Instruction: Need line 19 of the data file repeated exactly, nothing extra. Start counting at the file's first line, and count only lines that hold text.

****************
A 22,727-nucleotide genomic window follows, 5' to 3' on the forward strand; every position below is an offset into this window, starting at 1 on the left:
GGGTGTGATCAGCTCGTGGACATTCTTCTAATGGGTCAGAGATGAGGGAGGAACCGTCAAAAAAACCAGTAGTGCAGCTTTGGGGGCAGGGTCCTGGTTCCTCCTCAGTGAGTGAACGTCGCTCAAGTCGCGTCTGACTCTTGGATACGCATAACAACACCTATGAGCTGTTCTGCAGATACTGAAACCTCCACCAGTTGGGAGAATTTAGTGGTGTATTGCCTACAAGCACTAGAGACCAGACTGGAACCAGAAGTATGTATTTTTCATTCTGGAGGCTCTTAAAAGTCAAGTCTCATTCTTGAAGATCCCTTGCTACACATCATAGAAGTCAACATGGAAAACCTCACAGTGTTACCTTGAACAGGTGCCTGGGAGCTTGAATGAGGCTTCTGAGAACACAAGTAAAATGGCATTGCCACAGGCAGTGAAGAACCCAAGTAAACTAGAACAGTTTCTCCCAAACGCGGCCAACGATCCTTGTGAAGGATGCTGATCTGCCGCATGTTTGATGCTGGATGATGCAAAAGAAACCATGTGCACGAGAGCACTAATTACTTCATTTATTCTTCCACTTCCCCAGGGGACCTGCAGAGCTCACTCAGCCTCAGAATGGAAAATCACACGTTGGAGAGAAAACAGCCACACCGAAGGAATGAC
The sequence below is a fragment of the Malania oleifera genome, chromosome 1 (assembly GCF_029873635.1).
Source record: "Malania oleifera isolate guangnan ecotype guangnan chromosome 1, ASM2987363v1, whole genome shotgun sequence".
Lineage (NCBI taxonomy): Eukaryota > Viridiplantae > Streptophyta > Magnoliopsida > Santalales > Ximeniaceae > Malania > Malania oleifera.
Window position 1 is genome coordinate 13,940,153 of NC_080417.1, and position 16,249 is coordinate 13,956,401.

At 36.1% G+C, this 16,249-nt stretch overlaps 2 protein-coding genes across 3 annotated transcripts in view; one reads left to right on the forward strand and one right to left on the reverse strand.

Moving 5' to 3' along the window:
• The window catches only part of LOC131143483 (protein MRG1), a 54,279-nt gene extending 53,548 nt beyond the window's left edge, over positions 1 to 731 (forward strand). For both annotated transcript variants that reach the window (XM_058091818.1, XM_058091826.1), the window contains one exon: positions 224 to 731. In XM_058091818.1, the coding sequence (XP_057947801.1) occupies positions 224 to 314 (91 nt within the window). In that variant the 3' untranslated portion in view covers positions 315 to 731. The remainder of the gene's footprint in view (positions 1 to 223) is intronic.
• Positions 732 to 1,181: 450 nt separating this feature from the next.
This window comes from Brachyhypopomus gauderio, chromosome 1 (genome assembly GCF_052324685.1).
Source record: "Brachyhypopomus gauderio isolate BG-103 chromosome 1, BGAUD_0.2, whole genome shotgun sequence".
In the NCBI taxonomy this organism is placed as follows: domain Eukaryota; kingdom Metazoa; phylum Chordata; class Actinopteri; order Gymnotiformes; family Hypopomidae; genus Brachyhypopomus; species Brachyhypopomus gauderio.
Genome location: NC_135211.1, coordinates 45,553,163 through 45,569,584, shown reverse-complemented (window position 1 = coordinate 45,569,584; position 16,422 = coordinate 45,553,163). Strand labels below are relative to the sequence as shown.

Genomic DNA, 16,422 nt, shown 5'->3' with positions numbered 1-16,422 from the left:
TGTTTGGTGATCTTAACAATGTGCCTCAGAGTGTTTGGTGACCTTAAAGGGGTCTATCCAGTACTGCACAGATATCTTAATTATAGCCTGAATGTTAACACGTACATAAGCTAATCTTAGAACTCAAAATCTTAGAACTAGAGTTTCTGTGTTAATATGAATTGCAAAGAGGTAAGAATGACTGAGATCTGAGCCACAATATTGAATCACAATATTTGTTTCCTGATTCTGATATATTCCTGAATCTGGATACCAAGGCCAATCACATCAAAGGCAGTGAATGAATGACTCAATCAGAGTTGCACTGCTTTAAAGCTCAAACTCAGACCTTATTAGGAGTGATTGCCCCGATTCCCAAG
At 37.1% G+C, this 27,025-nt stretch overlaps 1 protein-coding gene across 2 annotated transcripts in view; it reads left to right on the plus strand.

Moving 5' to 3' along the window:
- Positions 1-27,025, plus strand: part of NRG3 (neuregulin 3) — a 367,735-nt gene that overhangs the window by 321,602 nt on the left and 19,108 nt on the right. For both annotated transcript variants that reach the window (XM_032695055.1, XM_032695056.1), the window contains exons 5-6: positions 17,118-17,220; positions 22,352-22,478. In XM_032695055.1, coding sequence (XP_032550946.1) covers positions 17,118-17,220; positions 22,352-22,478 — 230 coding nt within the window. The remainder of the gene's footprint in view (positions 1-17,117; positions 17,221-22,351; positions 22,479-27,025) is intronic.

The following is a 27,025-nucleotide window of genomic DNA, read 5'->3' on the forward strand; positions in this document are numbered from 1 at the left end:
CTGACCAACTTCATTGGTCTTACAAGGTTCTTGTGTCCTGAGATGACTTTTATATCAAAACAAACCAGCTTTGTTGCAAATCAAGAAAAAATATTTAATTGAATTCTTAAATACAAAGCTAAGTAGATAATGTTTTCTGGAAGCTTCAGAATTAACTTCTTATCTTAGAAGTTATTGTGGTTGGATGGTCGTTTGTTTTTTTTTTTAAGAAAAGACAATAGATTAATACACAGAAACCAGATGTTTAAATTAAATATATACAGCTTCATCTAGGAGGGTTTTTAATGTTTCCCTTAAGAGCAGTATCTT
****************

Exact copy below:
- Positions 1-27,025, plus strand: part of NRG3 (neuregulin 3) — a 367,735-nt gene that overhangs the window by 321,602 nt on the left and 19,108 nt on the right. For both annotated transcript variants that reach the window (XM_032695055.1, XM_032695056.1), the window contains exons 5-6: positions 17,118-17,220; positions 22,352-22,478. In XM_032695055.1, coding sequence (XP_032550946.1) covers positions 17,118-17,220; positions 22,352-22,478 — 230 coding nt within the window. The remainder of the gene's footprint in view (positions 1-17,117; positions 17,221-22,351; positions 22,479-27,025) is intronic.